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By Phil Hall | May 3, 2005

6. “Naughty Dallas: The Jack Ruby Footage” (1964). When Texas-based exploitation filmmaker Larry Buchanan wanted to shoot his stripper feature “Naughty Dallas” inside the Carousel Club in Dallas, he had one thing standing in his way: the strip joint’s manager, Jack Ruby. It was not that Ruby didn’t want the film made there, but rather he insisted that he have a role in the movie. Buchanan reluctantly shot footage of Ruby hamming it up in an impromptu drum session and then pretending to eject a few drunken good ol’ boys.

WHY IS IT LOST? Once the footage was shot, Buchanan tossed it away because he didn’t want Ruby in his film. He came to rue that decision after Ruby’s next foray in front of the cameras in November 1963. Some conspiracy theorists insist Lee Harvey Oswald was also in the lost Ruby footage, but Buchanan denied Oswald’s presence in the club during the shoot.

7. “No, No Nanette” (1930). This early talkie adaptation of the Broadway musical followed the adventures of a Bible salesman whose infatuation for a scatterbrained chorus girl leads him away from Christ’s path to Broadway, where he winds up backing a show designed to make her a star. Bernice Claire and Alexander Gray play the leads, with comic support coming from old reliables including ZaSu Pitts, Louise Fazenda and Lucien Littlefield.

WHY IS IT LOST? The film, which was partly shot in two-color Technicolor, is among the rather high number of early talkies that vanished due to neglect and poor preservation. Only parts of the soundtrack on Vitaphone discs survive.

8. “Raja Harishchandra” (1913). The first Indian film to connect with audiences was made by Dhundiraj Govind Phalke, who is sort of the D.W. Griffth of India’s cinema. Inspired by the Hollywood import “Life of Christ,” the film offered a cinematic vision of Hindu gods and goddesses. The film also broke an Indian taboo with the first bathtub scene in Indian movie history, although it was something of a cheat: the females in their wet saris and blouses clinging to their bodies were actually played by men in female garments (Phalke was unable to get any actresses to do this scene)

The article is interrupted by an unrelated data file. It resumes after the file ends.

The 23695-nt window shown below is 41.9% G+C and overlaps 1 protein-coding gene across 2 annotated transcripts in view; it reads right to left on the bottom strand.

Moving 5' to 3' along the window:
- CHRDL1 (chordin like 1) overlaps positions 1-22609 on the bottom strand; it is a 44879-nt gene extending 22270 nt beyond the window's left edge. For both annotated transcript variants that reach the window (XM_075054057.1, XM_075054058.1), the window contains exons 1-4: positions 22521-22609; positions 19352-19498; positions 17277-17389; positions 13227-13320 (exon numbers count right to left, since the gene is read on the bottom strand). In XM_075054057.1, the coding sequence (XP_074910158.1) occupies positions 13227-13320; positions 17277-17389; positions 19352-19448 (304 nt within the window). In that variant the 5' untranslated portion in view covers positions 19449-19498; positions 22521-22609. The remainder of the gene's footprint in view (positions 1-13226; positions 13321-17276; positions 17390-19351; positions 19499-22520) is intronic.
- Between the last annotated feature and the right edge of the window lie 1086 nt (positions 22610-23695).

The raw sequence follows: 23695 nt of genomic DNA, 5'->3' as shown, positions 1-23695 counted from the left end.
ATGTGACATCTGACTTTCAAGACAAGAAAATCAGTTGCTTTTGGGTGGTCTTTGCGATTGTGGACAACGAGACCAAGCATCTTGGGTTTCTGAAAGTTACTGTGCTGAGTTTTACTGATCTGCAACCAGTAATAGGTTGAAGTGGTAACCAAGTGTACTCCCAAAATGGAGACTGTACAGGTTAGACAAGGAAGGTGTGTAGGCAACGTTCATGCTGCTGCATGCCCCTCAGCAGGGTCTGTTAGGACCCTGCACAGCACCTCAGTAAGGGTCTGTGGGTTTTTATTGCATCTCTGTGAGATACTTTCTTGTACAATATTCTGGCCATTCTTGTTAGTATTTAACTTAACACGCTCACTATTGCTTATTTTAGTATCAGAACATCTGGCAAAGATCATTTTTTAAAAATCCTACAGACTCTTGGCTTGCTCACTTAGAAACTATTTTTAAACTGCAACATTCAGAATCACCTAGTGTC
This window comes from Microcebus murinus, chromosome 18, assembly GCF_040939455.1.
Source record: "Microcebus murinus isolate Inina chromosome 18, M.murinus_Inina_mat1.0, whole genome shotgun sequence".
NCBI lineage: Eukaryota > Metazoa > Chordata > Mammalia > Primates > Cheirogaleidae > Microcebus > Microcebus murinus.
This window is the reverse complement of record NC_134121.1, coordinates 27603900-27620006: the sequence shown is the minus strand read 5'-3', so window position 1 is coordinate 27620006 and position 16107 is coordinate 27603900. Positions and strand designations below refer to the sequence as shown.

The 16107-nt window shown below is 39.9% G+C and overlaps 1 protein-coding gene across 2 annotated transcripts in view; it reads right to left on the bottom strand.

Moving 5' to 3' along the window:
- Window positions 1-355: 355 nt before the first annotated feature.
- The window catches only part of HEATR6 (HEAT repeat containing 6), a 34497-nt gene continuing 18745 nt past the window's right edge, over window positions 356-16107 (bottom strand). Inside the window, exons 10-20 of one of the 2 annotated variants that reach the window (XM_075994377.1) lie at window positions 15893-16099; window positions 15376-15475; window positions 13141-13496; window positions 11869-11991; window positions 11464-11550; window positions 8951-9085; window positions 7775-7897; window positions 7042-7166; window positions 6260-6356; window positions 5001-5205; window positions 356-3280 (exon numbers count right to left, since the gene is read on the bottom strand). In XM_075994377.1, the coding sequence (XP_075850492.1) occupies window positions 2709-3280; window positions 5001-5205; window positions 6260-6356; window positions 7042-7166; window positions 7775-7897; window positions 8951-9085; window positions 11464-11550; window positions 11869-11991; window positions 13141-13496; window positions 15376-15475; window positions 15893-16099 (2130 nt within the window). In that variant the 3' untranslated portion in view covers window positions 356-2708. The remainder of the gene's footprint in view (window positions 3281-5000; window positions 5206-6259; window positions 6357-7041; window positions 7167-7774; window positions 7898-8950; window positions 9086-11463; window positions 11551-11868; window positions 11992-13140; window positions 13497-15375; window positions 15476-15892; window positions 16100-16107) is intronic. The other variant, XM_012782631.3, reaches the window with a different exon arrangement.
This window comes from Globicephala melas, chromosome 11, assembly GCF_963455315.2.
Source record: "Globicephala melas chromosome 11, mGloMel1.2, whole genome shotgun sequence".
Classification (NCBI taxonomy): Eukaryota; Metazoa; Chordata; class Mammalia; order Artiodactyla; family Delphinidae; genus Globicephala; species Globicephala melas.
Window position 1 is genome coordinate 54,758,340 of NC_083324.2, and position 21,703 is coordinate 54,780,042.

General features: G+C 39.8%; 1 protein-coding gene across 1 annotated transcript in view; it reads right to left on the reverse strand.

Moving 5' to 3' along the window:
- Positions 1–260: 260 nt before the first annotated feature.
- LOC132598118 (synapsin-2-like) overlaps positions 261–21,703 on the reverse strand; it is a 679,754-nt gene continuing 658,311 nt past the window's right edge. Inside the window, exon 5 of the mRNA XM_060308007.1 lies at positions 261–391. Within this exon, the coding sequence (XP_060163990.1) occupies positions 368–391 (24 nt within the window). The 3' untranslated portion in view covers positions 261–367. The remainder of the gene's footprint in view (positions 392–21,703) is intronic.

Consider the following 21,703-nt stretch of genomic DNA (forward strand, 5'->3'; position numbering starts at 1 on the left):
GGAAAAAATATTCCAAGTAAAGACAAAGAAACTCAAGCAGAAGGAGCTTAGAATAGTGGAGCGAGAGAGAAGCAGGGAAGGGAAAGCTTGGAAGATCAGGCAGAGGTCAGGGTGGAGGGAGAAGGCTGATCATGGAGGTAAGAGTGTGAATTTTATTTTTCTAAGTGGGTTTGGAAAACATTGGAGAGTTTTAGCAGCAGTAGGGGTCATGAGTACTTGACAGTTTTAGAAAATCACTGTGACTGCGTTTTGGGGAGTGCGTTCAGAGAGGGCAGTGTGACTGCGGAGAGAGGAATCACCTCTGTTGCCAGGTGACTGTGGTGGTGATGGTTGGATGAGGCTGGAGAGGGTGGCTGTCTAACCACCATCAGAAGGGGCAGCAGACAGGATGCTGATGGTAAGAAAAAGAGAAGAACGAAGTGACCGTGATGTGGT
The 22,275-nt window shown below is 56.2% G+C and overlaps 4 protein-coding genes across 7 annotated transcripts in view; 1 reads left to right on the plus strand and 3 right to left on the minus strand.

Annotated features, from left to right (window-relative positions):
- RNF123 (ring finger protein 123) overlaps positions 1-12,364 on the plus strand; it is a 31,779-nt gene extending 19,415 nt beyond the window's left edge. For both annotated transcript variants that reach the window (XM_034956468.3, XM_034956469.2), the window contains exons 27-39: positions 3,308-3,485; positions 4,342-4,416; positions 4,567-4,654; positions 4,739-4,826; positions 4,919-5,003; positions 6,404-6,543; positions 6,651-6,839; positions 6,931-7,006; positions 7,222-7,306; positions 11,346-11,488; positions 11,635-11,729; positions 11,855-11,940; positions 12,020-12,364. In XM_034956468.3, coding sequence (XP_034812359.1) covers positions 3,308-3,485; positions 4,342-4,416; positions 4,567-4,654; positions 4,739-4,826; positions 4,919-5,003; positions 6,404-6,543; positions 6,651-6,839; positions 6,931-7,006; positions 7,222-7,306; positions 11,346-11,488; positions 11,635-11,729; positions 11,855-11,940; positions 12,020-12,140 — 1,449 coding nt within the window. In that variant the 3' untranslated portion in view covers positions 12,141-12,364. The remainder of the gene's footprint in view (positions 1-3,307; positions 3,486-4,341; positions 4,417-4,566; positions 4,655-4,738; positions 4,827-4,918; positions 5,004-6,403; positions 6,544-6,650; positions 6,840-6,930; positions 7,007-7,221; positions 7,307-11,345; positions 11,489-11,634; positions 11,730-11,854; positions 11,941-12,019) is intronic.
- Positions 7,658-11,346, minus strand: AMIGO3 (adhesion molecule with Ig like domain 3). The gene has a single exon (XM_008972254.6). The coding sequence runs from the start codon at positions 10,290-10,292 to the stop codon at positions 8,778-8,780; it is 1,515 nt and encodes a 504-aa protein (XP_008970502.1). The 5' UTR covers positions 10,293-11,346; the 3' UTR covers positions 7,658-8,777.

WHY IS IT LOST? Film preservation was not a concern in India until very recently, and the bulk of the nation’s silent cinema output is gone. Only fragments remain of this early landmark.

9. “Uncle Tom’s Fairy Tales” (1968). Penelope Spheeris was supposed to make her directing debut in this savage satire of America’s volatile race relations. The crux of the story concerned the fate of a white man who goes on trial raping a black woman. Richard Pryor, who was on a career upswing at the time through his stand-up comedy and occasional film appearances (including the popular “Wild in the Streets” from that year) was listed as the star, and most likely was meant to play the title role (most likely in a manner that Harriet Beecher Stowe could never imagine).

WHY IS IT LOST? The Internet Movie Database gives this rather odd explanation on why this obscure project vanished: “At the time of the making of this film, Richard Pryor’s wife complained that he was paying more attention to the film than he was to her, so he shredded the negative. No copies of the film are known to exist.”

10. “What a Widow!” (1930). The final collaboration between Gloria Swanson and her producer/lover Joseph P. Kennedy was this unsuccessful comedy about a young woman who suddenly becomes the center of romantic adventurers after she inherits $5 million when her rich old husband croaks.

WHY IS IT LOST? This independent production was a commercial failure and the bad-blood between Swanson and Kennedy at the tail end of its production ensured that both parties wanted to forget about their celluloid union. With neither one keeping track of the film, the prints vanished. No copy has ever been located.

Discover some other Lost Films>>>

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  1. San says:

    It is really sad that some earliest movies or say legends of world cinema are no longer available now.

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